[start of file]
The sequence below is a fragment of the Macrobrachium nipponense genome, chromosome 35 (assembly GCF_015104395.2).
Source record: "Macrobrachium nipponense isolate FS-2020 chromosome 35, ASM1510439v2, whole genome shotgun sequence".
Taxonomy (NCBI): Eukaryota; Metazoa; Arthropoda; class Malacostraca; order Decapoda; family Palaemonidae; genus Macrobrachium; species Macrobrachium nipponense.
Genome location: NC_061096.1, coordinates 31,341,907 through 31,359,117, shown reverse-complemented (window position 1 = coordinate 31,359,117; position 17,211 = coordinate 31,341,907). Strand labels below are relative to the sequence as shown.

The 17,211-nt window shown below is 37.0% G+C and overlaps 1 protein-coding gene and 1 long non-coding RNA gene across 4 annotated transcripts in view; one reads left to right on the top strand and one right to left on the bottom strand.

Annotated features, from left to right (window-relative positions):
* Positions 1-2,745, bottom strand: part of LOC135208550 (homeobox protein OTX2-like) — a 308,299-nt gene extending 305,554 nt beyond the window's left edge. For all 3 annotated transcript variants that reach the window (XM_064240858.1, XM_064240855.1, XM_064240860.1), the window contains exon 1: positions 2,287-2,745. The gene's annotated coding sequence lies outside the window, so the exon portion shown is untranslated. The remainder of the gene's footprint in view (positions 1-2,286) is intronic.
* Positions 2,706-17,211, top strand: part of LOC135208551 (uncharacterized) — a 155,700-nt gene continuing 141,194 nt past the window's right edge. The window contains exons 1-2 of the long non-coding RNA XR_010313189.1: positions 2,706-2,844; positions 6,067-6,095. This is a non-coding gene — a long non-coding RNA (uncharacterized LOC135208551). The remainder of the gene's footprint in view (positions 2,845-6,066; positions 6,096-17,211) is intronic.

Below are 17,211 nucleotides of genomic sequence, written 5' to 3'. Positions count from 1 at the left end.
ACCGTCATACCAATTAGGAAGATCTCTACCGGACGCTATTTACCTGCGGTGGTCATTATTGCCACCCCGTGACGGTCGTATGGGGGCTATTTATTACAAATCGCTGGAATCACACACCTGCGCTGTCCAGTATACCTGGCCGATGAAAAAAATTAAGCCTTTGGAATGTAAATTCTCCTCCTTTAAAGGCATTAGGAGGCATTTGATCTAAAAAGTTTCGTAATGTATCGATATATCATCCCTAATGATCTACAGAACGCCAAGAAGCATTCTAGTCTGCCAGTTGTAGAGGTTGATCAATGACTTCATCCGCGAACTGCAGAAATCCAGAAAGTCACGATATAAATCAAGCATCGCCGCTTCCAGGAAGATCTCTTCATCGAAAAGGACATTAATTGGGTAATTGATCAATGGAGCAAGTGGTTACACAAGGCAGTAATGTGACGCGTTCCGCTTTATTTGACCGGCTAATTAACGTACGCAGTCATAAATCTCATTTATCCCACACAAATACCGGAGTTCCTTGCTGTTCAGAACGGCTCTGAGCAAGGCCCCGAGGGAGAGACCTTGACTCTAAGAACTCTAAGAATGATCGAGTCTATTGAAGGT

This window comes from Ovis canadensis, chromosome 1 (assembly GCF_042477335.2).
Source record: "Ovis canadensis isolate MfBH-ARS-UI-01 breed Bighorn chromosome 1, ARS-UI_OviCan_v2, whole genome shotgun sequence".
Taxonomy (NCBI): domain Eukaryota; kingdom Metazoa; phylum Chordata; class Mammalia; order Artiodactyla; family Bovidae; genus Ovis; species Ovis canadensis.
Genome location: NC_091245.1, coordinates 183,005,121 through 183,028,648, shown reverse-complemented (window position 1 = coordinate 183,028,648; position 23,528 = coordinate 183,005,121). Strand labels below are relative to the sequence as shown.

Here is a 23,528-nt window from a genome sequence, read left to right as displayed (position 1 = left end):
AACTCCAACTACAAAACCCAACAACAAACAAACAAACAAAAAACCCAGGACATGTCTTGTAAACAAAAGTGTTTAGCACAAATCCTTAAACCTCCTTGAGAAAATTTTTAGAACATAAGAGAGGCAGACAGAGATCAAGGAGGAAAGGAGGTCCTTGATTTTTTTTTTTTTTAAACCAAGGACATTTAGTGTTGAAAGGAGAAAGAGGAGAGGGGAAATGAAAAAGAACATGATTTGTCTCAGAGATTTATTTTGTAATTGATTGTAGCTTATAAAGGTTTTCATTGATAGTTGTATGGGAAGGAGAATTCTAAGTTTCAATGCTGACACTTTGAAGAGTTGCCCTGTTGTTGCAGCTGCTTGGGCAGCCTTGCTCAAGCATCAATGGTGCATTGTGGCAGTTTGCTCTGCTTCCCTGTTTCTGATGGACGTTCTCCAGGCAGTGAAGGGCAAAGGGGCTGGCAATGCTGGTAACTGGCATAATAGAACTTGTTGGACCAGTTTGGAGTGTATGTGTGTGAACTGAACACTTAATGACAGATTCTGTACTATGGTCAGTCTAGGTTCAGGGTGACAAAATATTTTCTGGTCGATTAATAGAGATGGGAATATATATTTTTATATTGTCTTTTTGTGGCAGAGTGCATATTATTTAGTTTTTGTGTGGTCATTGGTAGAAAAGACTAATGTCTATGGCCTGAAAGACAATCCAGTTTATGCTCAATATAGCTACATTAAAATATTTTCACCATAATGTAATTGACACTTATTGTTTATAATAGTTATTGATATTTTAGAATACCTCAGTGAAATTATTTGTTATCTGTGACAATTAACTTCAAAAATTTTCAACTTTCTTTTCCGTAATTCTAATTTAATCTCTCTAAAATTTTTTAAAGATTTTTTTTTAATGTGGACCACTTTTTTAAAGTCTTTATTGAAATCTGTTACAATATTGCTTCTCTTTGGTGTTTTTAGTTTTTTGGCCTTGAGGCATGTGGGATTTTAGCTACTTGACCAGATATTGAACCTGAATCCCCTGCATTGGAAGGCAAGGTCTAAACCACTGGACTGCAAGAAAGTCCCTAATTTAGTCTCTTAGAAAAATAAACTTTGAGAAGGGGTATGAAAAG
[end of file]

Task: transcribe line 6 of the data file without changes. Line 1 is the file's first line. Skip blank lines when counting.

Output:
Annotated features, from left to right (window-relative positions):